Until recently, when the North Dakota human services agency had an opening for a mental health provider, months might go by before a single application came in.
But that’s started to change as the state boosts telemedicine as an option for mental health care. The department has started allowing providers who serve patients through its health centers to live in some of the state’s bigger cities — or even move out of state — and deliver mental health care to rural areas through video calls. The University of North Dakota’s medical school has started training its psychiatry residents to treat rural patients by computer.
“Telepsychiatry really is integral to our ability to provide that equitable access to psychiatric services across the state, regardless of rural and urban environment,” said Dr. Laura Kroetsch, a psychiatrist who works as the field medical director of the human services department.
In mostly rural states like North Dakota, the nationwide shortage of psychiatrists feels particularly acute.
“We’re desperately short throughout the state,” said Dr. Robert Olson, a psychiatry professor at the University of North Dakota. Recent research suggests that providers who are based in rural areas are more likely to provide telepsychiatry than those in urban areas, with North Dakota psychiatrists most likely to provide care via video chat.
Expanding telemedicine has given North Dakota a way to reach more patients — and convince more psychiatrists to practice in the state. Anecdotally, health officials say that it has helped to curb wait times for patients to see a mental health provider who can prescribe medication. It’s also helped them reach more patients in rural areas and those who can’t travel far for mental health care, including the elderly.
“If they just get to their little town clinic and we can beam them in, it makes a huge difference,” said Olson. He added that telemedicine even makes it easier for patients to get care in the face of one of North Dakota’s most infamous obstacles: winter snowstorms.
“The telebeaming just goes right on out, whether its 20 degrees below or 70 above,” Olson said.
Telemedicine use is uneven across U.S.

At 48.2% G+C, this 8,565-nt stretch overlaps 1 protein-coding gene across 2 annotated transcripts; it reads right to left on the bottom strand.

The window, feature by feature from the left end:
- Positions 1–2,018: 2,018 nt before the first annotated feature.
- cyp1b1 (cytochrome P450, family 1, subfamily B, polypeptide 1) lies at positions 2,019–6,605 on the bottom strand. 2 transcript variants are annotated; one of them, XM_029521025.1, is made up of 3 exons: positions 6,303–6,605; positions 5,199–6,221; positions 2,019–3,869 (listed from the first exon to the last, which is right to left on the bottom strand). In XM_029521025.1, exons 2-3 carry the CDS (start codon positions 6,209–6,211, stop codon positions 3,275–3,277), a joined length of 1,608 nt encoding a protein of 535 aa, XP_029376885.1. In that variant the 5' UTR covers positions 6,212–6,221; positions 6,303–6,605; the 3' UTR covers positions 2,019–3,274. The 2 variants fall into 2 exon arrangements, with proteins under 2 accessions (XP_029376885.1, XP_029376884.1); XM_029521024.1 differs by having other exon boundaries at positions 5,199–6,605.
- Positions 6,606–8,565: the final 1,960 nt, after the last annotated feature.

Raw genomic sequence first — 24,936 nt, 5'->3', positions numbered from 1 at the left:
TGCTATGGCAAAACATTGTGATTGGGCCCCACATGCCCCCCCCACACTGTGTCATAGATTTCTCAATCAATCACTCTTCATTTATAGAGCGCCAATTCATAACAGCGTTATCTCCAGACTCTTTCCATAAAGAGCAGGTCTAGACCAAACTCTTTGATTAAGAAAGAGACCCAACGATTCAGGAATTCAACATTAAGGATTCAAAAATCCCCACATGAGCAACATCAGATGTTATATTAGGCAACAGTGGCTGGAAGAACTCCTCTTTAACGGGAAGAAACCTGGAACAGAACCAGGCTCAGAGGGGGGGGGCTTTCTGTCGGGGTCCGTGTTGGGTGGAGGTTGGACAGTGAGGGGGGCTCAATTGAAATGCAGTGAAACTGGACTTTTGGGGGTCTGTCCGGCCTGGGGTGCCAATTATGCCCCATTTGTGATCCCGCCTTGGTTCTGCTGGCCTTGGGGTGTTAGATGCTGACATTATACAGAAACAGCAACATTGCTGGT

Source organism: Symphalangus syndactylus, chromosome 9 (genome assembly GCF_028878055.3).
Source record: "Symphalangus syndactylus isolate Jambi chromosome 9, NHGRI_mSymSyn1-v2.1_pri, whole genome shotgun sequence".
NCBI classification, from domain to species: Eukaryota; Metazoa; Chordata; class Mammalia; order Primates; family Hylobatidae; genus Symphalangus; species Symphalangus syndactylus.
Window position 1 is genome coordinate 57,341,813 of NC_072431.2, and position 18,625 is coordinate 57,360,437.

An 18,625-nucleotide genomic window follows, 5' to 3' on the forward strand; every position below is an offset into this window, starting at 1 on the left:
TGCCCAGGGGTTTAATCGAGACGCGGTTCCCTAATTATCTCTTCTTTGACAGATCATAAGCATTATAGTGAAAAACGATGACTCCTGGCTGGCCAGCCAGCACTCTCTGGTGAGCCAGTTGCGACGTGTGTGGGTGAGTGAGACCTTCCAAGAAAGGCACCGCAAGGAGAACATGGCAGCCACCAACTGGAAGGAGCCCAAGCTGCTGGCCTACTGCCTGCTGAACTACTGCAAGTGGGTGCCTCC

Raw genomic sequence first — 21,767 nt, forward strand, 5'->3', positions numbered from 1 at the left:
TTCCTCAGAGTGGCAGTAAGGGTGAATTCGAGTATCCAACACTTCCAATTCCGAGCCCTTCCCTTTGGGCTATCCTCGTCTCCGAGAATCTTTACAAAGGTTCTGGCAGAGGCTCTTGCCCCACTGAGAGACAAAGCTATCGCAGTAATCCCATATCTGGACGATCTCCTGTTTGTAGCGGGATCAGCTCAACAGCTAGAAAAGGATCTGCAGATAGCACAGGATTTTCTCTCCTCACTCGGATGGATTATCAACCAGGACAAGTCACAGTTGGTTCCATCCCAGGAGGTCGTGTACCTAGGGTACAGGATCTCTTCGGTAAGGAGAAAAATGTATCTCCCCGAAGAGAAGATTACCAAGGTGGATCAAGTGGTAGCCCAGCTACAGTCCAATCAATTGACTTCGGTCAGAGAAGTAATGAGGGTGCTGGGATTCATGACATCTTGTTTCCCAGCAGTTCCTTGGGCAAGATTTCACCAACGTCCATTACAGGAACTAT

Research suggests that a telepsychiatry appointment is just as effective as an in-person visit for many situations. The American Psychiatric Association says that there’s a “substantial” evidence base for telepsychiatry, and that satisfaction rates are high among both patients and providers. But the practice hasn’t gained traction in some parts of the country.
A study published this month in JAMA Psychiatry found wide variations from one state to the next in the percentage of psychiatrists who provide telemedicine. The study used data from providers who take Medicare fee-for-service payments, which means it doesn’t capture the experiences of many psychiatrists in the U.S.
Nationwide, roughly 5 percent of the more than 28,000 psychiatrists in the study delivered a telemental health visit. In North Dakota, the state with the highest rate, nearly 25 percent of psychiatrists saw patients by video, compared to less than 1 percent of psychiatrists in Massachusetts, where providers were the least likely to provide care via video chat.
Percent of psychiatrists who provided at least one telemedicine appointment, 2014-2016
“When I talk to psychiatrists in big cities, it seems outside the norm. But in certain communities, this is becoming the norm,” said Dr. Ateev Mehrotra, an author of the study and a health care policy researcher at Harvard Medical School.
Not all states regulate telemedicine the same way. Dozens of states have enacted what are known as a pay parity laws, which require private payers to cover telemedicine appointments. Some of those explicitly require payers to pay the same amount for a medical appointment that’s conducted over video chat as for one that takes place in person. But the laws have also sparked a debate about whether in-person and video visits should cost the same amount, given that telehealth providers may be working from home or in lower-cost facilities.